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BREXIT

Spain extends post-Brexit UK driving licence validity until April 30th

The British Embassy in Madrid announced on Wednesday that Spanish authorities have for the fourth time extended the period of validity of UK driving licences in Spain, as negotiations over the mutual exchange of licences continue with no deadline in sight. 

Spain extends post-Brexit UK driving licence validity until April 30th
UK licence holders in Spain will have another two months during which they'll be able to drive in Spain, with negotiations over an easy licence exchange still ongoing. Photo: JAVIER SORIANO / AFP

The Spanish government has approved another two-month extension to the validity of UK licences in Spain, several days after UK Ambassador for Spain Hugh Elliott announced he had requested a longer grace period as the February 28th deadline neared.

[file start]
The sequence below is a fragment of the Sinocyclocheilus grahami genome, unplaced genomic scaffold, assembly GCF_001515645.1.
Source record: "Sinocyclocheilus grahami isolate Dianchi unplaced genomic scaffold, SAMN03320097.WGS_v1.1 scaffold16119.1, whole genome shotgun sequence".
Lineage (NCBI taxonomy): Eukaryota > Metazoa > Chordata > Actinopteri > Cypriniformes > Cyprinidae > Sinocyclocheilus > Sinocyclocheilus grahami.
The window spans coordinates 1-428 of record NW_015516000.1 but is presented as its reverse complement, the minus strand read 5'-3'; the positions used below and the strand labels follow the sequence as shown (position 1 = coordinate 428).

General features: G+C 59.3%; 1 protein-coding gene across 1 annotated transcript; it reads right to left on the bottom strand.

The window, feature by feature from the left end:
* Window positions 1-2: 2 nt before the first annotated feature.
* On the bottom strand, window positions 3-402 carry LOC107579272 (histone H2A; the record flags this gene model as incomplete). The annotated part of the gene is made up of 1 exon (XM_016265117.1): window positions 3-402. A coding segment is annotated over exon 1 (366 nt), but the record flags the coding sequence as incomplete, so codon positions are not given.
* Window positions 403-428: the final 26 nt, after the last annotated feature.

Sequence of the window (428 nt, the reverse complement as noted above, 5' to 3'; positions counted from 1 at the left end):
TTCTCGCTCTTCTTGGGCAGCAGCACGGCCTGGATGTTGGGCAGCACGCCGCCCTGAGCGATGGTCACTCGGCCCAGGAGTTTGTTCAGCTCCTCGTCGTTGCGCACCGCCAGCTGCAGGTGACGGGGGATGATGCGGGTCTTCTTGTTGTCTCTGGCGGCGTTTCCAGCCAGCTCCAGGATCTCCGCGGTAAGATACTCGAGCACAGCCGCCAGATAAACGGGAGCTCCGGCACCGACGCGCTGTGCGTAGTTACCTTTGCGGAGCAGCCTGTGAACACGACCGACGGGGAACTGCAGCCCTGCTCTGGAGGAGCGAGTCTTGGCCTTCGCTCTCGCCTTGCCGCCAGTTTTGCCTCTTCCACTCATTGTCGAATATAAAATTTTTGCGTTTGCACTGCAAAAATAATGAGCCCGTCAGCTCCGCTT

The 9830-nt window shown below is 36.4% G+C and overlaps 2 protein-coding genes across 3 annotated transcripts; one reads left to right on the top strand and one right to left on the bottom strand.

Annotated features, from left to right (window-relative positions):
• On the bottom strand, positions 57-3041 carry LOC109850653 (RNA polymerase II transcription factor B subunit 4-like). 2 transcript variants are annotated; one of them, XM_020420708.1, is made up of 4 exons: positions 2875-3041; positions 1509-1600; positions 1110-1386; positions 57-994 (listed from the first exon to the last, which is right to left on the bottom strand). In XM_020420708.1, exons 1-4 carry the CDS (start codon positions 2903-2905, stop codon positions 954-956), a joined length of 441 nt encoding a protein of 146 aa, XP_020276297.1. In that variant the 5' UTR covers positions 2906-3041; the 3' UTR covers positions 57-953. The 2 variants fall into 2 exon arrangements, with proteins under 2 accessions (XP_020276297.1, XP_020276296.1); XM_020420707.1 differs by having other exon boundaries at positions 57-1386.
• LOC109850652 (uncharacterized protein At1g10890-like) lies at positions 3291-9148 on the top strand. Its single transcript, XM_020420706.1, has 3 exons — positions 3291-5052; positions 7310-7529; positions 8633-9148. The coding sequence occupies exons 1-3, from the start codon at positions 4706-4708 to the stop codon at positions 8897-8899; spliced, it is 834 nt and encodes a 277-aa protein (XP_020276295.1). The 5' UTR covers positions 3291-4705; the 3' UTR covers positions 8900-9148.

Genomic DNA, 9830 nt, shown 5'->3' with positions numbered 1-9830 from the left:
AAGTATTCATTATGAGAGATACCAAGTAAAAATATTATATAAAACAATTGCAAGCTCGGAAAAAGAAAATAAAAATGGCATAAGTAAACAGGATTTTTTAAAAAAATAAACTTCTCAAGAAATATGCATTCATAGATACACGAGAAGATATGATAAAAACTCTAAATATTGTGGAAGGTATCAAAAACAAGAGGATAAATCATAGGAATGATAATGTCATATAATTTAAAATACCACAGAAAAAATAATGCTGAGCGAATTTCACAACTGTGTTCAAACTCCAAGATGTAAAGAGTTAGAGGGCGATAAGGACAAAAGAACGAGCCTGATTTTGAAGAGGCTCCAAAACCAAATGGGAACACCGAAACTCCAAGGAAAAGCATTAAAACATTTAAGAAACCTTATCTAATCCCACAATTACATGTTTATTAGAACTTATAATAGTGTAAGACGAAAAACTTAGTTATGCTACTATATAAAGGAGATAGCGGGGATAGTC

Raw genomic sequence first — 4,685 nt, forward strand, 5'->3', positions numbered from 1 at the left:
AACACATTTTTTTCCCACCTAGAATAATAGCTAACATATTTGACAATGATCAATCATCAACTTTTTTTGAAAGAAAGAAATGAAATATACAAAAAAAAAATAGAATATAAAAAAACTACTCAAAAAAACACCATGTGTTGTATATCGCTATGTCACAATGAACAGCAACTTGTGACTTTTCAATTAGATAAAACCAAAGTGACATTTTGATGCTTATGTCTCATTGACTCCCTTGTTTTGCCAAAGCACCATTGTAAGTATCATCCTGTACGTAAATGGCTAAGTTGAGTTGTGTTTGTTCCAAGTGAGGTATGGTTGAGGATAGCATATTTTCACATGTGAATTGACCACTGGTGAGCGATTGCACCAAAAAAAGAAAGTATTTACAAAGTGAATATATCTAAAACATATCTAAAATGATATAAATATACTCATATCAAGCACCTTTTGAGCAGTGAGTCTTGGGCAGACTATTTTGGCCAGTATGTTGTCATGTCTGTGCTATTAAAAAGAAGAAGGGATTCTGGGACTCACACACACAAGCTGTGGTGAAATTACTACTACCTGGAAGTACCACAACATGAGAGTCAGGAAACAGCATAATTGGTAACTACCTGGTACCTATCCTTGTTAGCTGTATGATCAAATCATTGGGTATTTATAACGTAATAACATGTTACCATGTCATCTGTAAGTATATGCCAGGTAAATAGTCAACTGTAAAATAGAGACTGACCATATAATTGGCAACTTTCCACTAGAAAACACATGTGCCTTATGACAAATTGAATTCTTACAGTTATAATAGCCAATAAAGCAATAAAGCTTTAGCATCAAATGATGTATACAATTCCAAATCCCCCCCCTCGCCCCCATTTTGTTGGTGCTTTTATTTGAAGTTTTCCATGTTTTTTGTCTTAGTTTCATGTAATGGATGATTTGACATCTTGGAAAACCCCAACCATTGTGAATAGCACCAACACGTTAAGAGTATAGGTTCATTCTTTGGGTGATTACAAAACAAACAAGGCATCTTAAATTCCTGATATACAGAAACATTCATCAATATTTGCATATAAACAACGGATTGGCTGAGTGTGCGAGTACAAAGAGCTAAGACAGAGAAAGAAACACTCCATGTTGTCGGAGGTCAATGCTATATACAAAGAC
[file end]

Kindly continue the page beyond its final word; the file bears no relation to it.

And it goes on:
“Following the Ambassador’s message last week we are pleased to let you know that yesterday the Spanish Government confirmed an extension of the current grace period for the recognition of UK driving licences,” the UK Embassy in Madrid wrote in a Facebook message.

“That means that those of you who were living in Spain before January 1st 2021 can continue to drive in Spain with your valid UK driving licence until April 30th 2022,” the British Embassy explained. 

“If you moved to Spain after January 1st 2021, your licence will be recognised for six months from the date you obtained residence, or until April 30th 2022, whichever is later. 

“For those of you who registered your intention to exchange your licence with the DGT before December 30th 2020, but have not yet done so, you have until April 30th to request an appointment.